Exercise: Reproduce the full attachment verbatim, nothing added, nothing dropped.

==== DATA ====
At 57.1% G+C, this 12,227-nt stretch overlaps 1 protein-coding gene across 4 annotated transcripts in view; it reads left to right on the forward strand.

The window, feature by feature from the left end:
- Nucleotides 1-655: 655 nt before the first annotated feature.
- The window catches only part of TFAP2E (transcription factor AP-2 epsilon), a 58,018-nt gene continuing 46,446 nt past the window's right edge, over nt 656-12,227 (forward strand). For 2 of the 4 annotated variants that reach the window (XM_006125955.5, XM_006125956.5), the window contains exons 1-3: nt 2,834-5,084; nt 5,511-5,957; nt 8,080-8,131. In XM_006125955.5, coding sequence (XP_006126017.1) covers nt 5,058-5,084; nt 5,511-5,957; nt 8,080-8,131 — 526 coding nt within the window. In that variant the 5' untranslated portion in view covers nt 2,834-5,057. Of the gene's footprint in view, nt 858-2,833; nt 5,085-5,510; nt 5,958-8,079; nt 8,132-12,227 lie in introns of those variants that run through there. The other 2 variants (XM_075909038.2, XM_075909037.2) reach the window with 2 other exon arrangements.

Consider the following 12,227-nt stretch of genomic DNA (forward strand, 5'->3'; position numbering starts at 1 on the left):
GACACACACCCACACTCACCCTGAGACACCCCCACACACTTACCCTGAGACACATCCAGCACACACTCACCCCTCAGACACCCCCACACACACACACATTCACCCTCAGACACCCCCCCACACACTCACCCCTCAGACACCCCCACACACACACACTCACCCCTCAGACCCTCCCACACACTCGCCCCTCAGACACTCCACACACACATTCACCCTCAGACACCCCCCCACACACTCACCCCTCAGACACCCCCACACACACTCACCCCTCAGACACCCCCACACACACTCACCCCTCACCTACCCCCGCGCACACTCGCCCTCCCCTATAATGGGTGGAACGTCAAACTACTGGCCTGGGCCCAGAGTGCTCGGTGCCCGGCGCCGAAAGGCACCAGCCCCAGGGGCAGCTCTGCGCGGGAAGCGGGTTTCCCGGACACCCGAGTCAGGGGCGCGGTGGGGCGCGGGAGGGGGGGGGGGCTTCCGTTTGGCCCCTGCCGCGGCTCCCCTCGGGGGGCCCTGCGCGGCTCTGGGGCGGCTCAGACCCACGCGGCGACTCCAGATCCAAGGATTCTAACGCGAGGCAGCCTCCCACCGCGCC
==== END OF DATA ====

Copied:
At 57.1% G+C, this 12,227-nt stretch overlaps 1 protein-coding gene across 4 annotated transcripts in view; it reads left to right on the forward strand.

The window, feature by feature from the left end:
- Nucleotides 1-655: 655 nt before the first annotated feature.
- The window catches only part of TFAP2E (transcription factor AP-2 epsilon), a 58,018-nt gene continuing 46,446 nt past the window's right edge, over nt 656-12,227 (forward strand). For 2 of the 4 annotated variants that reach the window (XM_006125955.5, XM_006125956.5), the window contains exons 1-3: nt 2,834-5,084; nt 5,511-5,957; nt 8,080-8,131. In XM_006125955.5, coding sequence (XP_006126017.1) covers nt 5,058-5,084; nt 5,511-5,957; nt 8,080-8,131 — 526 coding nt within the window. In that variant the 5' untranslated portion in view covers nt 2,834-5,057. Of the gene's footprint in view, nt 858-2,833; nt 5,085-5,510; nt 5,958-8,079; nt 8,132-12,227 lie in introns of those variants that run through there. The other 2 variants (XM_075909038.2, XM_075909037.2) reach the window with 2 other exon arrangements.

Consider the following 12,227-nt stretch of genomic DNA (forward strand, 5'->3'; position numbering starts at 1 on the left):
GACACACACCCACACTCACCCTGAGACACCCCCACACACTTACCCTGAGACACATCCAGCACACACTCACCCCTCAGACACCCCCACACACACACACATTCACCCTCAGACACCCCCCCACACACTCACCCCTCAGACACCCCCACACACACACACTCACCCCTCAGACCCTCCCACACACTCGCCCCTCAGACACTCCACACACACATTCACCCTCAGACACCCCCCCACACACTCACCCCTCAGACACCCCCACACACACTCACCCCTCAGACACCCCCACACACACTCACCCCTCACCTACCCCCGCGCACACTCGCCCTCCCCTATAATGGGTGGAACGTCAAACTACTGGCCTGGGCCCAGAGTGCTCGGTGCCCGGCGCCGAAAGGCACCAGCCCCAGGGGCAGCTCTGCGCGGGAAGCGGGTTTCCCGGACACCCGAGTCAGGGGCGCGGTGGGGCGCGGGAGGGGGGGGGGGCTTCCGTTTGGCCCCTGCCGCGGCTCCCCTCGGGGGGCCCTGCGCGGCTCTGGGGCGGCTCAGACCCACGCGGCGACTCCAGATCCAAGGATTCTAACGCGAGGCAGCCTCCCACCGCGCC